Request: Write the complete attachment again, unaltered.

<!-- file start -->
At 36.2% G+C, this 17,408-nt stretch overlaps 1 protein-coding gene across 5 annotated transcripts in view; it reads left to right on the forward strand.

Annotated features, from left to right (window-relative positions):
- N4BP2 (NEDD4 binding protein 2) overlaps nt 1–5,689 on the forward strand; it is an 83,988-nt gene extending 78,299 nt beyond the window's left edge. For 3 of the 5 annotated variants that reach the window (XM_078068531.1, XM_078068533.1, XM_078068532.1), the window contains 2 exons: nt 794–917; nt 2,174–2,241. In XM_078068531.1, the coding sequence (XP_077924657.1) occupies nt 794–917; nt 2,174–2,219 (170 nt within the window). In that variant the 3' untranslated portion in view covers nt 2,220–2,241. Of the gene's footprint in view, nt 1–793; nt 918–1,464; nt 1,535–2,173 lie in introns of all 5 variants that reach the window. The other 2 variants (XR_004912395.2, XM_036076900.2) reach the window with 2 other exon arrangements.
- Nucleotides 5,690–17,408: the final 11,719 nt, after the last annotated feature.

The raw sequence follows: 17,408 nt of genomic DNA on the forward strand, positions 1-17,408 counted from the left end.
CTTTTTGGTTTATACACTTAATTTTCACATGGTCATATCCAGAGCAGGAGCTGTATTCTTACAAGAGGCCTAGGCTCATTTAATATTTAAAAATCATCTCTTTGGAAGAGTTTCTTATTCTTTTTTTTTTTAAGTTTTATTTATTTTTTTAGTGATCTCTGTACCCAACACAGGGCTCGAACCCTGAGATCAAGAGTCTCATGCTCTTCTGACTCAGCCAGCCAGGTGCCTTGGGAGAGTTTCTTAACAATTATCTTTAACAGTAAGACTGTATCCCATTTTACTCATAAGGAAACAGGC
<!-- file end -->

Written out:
At 36.2% G+C, this 17,408-nt stretch overlaps 1 protein-coding gene across 5 annotated transcripts in view; it reads left to right on the forward strand.

Annotated features, from left to right (window-relative positions):
- N4BP2 (NEDD4 binding protein 2) overlaps nt 1–5,689 on the forward strand; it is an 83,988-nt gene extending 78,299 nt beyond the window's left edge. For 3 of the 5 annotated variants that reach the window (XM_078068531.1, XM_078068533.1, XM_078068532.1), the window contains 2 exons: nt 794–917; nt 2,174–2,241. In XM_078068531.1, the coding sequence (XP_077924657.1) occupies nt 794–917; nt 2,174–2,219 (170 nt within the window). In that variant the 3' untranslated portion in view covers nt 2,220–2,241. Of the gene's footprint in view, nt 1–793; nt 918–1,464; nt 1,535–2,173 lie in introns of all 5 variants that reach the window. The other 2 variants (XR_004912395.2, XM_036076900.2) reach the window with 2 other exon arrangements.
- Nucleotides 5,690–17,408: the final 11,719 nt, after the last annotated feature.

The raw sequence follows: 17,408 nt of genomic DNA on the forward strand, positions 1-17,408 counted from the left end.
CTTTTTGGTTTATACACTTAATTTTCACATGGTCATATCCAGAGCAGGAGCTGTATTCTTACAAGAGGCCTAGGCTCATTTAATATTTAAAAATCATCTCTTTGGAAGAGTTTCTTATTCTTTTTTTTTTTAAGTTTTATTTATTTTTTTAGTGATCTCTGTACCCAACACAGGGCTCGAACCCTGAGATCAAGAGTCTCATGCTCTTCTGACTCAGCCAGCCAGGTGCCTTGGGAGAGTTTCTTAACAATTATCTTTAACAGTAAGACTGTATCCCATTTTACTCATAAGGAAACAGGC